Ami said...

Meems: I think you are well on the target to have Naturalistic and Tidy meet in the middle! I always loved how your garden looked and evolved. Mixing tropicals with the natives is a great idea, so that we won't see too much of brown after the winter we just had. I have a very small garden compare to yours, and still have some areas that have not opened yet. So I think the careful design and planning is even more important here. Thanks for always being a great inspiration for me!

Kimberly said...

Meems, I like your description of the two styles meeting. It's my favorite kind of garden...natural, but not too natural; and tidy but not too tidy. It's a fine balancing act that you perform beautifully!!! I could spend all day in your garden and never tire of it!!

Susan said...

It looks like you've found "your" gardening style and ran with it. And, when a garden is created from the heart...one with your own personal style...it will be beautiful (as yours is), and will be a joy to others who are fortunate to live next to or pass by. Your garden is definitely a gift to you and your family, and to others as well.

Susan said...

I keep forgetting to mention that I like your new header photo of your circle garden. It looks like it's shaping up nicely.

Gail said...

Dear meems, Your garden looks fantastic and I've loved watching the changes~You know how much I love native plants! I struggle with giving my naturalistic garden a tidier more structured look...For years I was a natives only gardener. When the only evergreen shrubs that are native to TN won't grow well in Middle Tennessee you lose the design sense that makes a garden like your garden a delight to see. I am thrilled that Juniperus virginiana, another evergreen native, has shrub forms, but still more was needed. I am using native friendly exotics and keep plugging away at the design! gail

Patricia said...

Meems,

Everytime I look at your blog; I fall in love with your garden all over again. I have a much smaller space as we live smack in the middle of a residentual neighborhood with neighbors who have a row of plants against the foundation, lots of grass and perhaps some annuals about. That is not my style. I have eaten up much of our front lawn with my garden. I LOVE the idea of ordered chaos in my garden. I see the plants spilling over one another and enjoy the beauty of the colors all merging together into one great garden. I love Monet's paintings and that is my type of garden, which would be much easier with more space and the climate in England :)...but, yo work with what you have. Your garden is marvelous...all our gardens are a work in progress..that is where the thrill lies!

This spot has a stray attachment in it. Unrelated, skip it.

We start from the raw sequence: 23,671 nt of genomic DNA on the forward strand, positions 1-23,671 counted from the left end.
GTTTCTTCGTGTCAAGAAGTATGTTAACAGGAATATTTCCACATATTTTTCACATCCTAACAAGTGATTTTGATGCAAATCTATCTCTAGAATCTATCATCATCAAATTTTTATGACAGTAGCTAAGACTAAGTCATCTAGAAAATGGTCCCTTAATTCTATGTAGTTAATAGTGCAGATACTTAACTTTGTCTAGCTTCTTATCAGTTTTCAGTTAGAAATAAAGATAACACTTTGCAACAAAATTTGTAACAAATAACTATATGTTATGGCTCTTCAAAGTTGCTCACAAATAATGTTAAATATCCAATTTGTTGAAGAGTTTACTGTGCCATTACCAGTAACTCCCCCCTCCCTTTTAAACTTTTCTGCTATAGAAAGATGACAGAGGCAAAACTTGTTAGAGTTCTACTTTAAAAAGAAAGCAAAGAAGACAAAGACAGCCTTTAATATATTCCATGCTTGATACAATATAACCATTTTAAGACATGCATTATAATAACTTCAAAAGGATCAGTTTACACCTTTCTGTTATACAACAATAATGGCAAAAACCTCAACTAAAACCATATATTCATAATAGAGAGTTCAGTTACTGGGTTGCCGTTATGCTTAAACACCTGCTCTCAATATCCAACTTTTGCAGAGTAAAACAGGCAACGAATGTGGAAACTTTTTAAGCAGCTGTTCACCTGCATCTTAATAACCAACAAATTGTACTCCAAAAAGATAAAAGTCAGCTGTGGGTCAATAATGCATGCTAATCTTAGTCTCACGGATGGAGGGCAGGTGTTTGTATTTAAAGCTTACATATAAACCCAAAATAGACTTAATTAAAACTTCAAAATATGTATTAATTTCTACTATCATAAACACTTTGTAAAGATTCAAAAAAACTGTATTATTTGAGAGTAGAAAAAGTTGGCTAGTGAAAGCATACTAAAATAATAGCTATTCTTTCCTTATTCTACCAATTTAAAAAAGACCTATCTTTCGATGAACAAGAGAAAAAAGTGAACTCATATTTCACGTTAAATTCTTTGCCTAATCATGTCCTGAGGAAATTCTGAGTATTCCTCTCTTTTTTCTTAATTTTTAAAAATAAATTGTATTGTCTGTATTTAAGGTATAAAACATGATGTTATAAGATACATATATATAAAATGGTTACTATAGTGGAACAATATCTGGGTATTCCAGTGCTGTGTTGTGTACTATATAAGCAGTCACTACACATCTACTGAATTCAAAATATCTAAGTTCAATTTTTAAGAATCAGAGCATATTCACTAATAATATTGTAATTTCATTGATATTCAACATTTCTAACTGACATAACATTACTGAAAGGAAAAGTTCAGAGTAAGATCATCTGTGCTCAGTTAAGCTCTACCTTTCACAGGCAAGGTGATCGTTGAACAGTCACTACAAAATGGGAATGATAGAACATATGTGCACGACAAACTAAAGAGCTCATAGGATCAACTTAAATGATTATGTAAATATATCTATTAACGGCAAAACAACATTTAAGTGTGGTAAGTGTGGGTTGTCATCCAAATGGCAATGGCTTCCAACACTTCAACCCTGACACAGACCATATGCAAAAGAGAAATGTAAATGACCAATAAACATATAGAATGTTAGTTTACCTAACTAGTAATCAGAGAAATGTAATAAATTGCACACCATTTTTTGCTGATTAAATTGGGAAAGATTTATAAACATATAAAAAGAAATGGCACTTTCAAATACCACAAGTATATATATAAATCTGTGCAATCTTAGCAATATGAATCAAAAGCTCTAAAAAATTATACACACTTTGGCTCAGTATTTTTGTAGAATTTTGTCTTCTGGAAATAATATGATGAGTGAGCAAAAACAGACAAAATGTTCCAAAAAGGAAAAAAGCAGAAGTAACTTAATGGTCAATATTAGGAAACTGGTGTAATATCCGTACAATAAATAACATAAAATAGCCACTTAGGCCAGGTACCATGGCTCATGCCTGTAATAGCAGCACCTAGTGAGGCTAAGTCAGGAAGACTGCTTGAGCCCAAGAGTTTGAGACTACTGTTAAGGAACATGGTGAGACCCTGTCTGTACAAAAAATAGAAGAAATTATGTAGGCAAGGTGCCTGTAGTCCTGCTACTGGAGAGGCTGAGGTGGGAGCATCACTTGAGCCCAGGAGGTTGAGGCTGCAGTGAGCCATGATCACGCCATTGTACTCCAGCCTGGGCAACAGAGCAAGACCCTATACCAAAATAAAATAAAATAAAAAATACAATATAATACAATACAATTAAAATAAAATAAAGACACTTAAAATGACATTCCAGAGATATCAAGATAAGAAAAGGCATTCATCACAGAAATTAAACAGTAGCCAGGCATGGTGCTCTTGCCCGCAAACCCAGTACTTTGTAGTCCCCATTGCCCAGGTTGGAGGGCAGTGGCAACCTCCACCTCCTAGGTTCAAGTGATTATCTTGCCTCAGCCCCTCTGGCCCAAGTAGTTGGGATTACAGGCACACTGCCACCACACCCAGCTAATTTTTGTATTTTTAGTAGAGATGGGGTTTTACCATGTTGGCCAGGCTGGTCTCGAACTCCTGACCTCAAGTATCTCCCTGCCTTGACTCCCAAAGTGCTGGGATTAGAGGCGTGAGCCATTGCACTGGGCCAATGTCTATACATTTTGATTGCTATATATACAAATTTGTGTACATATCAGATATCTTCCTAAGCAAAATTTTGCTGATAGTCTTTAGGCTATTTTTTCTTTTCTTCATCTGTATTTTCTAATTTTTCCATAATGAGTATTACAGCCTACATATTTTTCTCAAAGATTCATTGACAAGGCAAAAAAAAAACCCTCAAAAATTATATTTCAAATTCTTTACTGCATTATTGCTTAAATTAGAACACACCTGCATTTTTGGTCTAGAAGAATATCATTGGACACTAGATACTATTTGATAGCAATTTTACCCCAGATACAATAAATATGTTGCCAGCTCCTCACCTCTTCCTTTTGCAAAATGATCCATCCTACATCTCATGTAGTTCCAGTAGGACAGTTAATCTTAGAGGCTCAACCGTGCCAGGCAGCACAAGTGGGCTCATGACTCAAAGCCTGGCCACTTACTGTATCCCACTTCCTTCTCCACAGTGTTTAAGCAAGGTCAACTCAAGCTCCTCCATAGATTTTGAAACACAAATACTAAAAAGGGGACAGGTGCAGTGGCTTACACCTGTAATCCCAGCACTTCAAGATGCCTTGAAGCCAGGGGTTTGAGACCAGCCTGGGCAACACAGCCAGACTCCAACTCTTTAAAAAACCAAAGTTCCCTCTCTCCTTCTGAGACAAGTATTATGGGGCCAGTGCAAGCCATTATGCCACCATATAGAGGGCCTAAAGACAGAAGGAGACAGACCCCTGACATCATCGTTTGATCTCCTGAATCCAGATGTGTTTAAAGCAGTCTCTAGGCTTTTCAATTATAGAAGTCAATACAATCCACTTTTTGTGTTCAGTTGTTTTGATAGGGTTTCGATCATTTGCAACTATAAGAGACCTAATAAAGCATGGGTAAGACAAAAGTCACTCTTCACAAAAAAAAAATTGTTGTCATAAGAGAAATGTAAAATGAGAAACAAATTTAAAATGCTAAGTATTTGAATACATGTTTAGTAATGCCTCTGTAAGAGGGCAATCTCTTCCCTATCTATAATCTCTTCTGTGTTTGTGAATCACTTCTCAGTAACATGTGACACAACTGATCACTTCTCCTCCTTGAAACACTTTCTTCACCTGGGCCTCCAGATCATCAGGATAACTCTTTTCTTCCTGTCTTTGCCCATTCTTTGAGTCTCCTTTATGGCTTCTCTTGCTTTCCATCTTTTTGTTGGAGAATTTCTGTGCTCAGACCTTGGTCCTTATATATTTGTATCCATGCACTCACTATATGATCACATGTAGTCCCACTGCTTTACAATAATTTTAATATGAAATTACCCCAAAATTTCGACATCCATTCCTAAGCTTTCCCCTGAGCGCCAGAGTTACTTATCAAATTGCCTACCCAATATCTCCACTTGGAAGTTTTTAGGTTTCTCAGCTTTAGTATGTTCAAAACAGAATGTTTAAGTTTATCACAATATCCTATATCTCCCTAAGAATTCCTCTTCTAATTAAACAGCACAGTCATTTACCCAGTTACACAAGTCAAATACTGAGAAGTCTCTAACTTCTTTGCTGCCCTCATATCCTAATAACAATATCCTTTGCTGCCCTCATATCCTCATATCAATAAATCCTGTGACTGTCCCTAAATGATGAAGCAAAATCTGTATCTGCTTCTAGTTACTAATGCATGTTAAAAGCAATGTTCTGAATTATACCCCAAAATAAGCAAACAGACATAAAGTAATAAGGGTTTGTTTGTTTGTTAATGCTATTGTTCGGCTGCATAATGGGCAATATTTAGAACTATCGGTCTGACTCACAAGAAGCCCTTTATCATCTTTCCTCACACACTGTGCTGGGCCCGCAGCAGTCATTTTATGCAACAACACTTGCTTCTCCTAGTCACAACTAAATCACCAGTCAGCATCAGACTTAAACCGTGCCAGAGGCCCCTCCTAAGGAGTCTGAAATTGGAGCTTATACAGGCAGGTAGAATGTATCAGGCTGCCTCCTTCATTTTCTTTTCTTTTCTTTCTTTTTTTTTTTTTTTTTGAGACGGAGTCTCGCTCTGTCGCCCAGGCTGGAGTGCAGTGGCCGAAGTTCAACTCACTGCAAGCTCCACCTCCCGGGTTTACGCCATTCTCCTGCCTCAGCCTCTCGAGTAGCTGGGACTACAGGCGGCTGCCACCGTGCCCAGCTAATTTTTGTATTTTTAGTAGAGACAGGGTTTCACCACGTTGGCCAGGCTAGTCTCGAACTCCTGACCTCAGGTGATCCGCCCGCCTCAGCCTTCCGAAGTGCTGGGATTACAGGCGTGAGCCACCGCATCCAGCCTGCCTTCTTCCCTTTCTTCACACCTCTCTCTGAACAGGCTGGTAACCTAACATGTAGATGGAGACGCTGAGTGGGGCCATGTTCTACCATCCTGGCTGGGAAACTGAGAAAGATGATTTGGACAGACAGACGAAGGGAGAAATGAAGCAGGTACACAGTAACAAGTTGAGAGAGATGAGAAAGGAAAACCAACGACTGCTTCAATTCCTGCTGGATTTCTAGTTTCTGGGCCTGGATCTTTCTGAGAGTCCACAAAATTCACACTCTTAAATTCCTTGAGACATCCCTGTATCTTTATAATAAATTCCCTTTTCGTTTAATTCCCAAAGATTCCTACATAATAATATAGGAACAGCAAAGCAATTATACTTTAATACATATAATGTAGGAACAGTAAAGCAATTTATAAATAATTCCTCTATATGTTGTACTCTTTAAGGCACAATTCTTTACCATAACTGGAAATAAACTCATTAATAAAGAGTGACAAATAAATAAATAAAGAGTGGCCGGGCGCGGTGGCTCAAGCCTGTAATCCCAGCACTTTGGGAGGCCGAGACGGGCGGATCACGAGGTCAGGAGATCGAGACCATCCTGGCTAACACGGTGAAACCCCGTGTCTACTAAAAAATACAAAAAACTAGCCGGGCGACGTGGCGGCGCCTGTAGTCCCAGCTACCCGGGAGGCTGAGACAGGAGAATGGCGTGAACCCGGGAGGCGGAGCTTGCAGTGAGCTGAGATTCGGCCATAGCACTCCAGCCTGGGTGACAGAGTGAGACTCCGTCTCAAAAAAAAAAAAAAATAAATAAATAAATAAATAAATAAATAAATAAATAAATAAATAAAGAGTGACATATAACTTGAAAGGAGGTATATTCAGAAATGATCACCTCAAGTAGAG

Thanks for your posts!

Patricia

Mr. McGregor's Daughter said...

I hadn't thought about how challenging it can be for a gardener used to order and neatness to adapt to the slightly anarchic form of naturalistic gardening. It gets even more fun when the plants start moving around the garden, making their own associations and creating their own rhythms. It's easier to let them do it, than to try to keep them where you put them. Letting nature take control with you as the judicious editor is a balancing act. It's going to be a fun ride.

VW said...

I love hearing how other gardeners attempt the same thing I'm trying to do - I love cottage garden plants but not the chaos. My plant palette is very different from yours, but I want tidy without being too formal and stiff. It's a long process, as you say!

Lisa at Greenbow said...

Yes, I have thoroughly enjoyed watching your garden evolve. I just love it and I know the wildlife does too. I also go for that Naturalistic/Tidy look. Somehow tidy gets a bit overlooked for the most part. tee hee...

Patricia said...

Oh, is it ever a fun ride! I love to walk my little garden every day and see what new babies are coming up on their own. Many annuals and semi-perenials self-sow, and although it may not be where I would plant them, it is always a joy to see how nature decides to step in and take over. Right now, I have a cleome just starting to bloom. It came up from seed right in the middle of my rosemary. I saw it when it was just a baby but did not have the heart to remove it knowing it would share its' beautiful blooms with us for a season and then spread those precious seeds around the garden for next summer!

Such a treat

Patricia

Corner Gardener Sue said...

Hi Meems,
I am glad I made it to your blog to see this post. You did a great job expressing your thoughts! I love that statement, "I guess what it comes down to is that we aren't completely naturalistic and we aren't completely tidy. And, of course, we aren't completely finished."

I mix natives, non-invasive non-natives, herbs, annuals, perennials, and biennials together. Sometimes things get a little crowded, while the ground shows in other spots, which bugs me.

I have trouble with order, but like for plants to have the space they need to grow. I go around tying string around the bottom stems of sprawling plants like cat mint and yarrow, and trim them back so they don't take up more space than I want them to have. This year, as I've been doing that, I've been saying to myself, that I am creating some control in the chaos.

Like you, I like to share the space with wildlife, since the outdoors is their home, but I'm having problems with rabbits eating more than I really want to share with them this year. I have sprayed some Liquid Fence, which is not helping much. I'm noticing now, that some of the plants they ate all but the stems of are starting to come back, so maybe I shouldn't panic so much. I don't think I'm going to get a pea harvest, though.

It looks like you are enjoying your garden. It's beatiful!

Grace Peterson said...

Hi Meems~~ I've grappled with this issue too. Although I have serious spacing issues, that I can get away with a lot if I've got well-defined borders and maneuverable pathways.